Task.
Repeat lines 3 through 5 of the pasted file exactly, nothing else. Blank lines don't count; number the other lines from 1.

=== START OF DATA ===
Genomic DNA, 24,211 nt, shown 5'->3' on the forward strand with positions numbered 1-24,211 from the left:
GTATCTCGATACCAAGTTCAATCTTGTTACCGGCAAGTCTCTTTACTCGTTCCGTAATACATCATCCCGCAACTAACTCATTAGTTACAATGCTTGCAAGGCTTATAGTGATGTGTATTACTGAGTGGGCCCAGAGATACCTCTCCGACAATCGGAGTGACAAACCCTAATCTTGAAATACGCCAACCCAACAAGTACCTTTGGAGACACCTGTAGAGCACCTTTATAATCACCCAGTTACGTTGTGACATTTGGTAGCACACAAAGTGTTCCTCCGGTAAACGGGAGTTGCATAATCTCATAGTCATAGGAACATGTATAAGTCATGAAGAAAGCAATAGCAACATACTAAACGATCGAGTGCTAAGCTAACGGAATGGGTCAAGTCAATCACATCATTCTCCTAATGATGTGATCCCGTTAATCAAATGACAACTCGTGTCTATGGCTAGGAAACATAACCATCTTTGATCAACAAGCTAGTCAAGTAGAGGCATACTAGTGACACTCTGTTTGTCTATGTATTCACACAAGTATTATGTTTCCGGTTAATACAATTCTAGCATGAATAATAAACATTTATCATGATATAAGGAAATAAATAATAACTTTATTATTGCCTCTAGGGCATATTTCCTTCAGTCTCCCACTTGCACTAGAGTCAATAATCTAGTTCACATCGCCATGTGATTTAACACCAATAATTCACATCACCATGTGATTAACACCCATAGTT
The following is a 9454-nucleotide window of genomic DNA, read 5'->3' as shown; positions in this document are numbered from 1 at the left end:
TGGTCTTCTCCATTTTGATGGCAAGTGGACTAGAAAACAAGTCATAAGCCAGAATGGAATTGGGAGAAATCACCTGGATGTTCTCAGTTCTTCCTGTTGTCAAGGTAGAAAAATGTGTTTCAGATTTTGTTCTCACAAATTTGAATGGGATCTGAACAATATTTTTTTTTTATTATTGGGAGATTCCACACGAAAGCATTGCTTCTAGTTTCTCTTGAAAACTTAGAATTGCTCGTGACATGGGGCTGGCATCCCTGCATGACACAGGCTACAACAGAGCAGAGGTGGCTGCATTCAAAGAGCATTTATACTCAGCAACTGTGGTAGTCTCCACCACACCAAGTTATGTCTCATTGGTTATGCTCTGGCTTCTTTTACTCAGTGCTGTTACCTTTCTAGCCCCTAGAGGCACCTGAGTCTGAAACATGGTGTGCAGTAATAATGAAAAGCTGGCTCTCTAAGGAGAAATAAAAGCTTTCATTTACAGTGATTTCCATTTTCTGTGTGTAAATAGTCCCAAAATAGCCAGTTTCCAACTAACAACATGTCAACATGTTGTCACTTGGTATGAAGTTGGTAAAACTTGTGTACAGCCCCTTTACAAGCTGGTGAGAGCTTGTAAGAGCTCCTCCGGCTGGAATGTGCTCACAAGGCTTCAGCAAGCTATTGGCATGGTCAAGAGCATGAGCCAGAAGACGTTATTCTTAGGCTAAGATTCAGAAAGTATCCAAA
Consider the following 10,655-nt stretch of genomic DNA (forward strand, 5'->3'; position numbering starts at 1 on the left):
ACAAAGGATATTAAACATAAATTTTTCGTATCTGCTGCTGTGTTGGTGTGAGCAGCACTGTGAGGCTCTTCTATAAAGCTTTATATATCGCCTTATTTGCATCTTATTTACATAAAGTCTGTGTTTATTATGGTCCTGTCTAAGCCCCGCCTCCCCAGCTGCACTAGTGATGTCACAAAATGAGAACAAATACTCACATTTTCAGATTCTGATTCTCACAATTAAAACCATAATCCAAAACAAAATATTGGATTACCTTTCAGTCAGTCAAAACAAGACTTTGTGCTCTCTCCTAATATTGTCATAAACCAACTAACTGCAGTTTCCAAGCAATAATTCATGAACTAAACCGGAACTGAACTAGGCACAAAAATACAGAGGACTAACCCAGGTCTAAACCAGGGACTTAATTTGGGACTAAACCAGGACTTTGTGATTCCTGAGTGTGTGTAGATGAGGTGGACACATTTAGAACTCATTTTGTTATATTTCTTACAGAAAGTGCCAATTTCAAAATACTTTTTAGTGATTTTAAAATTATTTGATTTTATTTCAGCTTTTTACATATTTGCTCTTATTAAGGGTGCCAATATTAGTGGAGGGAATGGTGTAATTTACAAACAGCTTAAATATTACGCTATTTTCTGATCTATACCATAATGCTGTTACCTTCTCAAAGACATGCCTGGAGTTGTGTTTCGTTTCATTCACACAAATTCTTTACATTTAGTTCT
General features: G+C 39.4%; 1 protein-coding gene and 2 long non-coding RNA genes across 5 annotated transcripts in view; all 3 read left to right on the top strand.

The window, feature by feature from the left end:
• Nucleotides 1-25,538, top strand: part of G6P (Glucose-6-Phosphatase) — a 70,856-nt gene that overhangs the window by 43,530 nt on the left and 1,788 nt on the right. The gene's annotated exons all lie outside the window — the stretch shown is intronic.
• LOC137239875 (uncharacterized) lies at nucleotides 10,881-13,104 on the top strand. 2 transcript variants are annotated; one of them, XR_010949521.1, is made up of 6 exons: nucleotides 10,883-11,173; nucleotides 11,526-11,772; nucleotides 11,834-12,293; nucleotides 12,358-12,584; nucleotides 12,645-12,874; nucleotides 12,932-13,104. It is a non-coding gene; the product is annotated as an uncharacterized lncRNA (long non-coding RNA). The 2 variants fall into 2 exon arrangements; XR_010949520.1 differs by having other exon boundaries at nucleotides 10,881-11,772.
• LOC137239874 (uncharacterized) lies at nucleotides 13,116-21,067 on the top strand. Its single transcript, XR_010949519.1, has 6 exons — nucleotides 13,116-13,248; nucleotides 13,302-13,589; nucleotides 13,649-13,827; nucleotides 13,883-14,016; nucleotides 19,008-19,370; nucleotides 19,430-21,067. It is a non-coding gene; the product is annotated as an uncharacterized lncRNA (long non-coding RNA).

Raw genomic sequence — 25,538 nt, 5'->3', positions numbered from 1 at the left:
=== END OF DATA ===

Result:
The following is a 9454-nucleotide window of genomic DNA, read 5'->3' as shown; positions in this document are numbered from 1 at the left end:
TGGTCTTCTCCATTTTGATGGCAAGTGGACTAGAAAACAAGTCATAAGCCAGAATGGAATTGGGAGAAATCACCTGGATGTTCTCAGTTCTTCCTGTTGTCAAGGTAGAAAAATGTGTTTCAGATTTTGTTCTCACAAATTTGAATGGGATCTGAACAATATTTTTTTTTTATTATTGGGAGATTCCACACGAAAGCATTGCTTCTAGTTTCTCTTGAAAACTTAGAATTGCTCGTGACATGGGGCTGGCATCCCTGCATGACACAGGCTACAACAGAGCAGAGGTGGCTGCATTCAAAGAGCATTTATACTCAGCAACTGTGGTAGTCTCCACCACACCAAGTTATGTCTCATTGGTTATGCTCTGGCTTCTTTTACTCAGTGCTGTTACCTTTCTAGCCCCTAGAGGCACCTGAGTCTGAAACATGGTGTGCAGTAATAATGAAAAGCTGGCTCTCTAAGGAGAAATAAAAGCTTTCATTTACAGTGATTTCCATTTTCTGTGTGTAAATAGTCCCAAAATAGCCAGTTTCCAACTAACAACATGTCAACATGTTGTCACTTGGTATGAAGTTGGTAAAACTTGTGTACAGCCCCTTTACAAGCTGGTGAGAGCTTGTAAGAGCTCCTCCGGCTGGAATGTGCTCACAAGGCTTCAGCAAGCTATTGGCATGGTCAAGAGCATGAGCCAGAAGACGTTATTCTTAGGCTAAGATTCAGAAAGTATCCAAA
Consider the following 10,655-nt stretch of genomic DNA (forward strand, 5'->3'; position numbering starts at 1 on the left):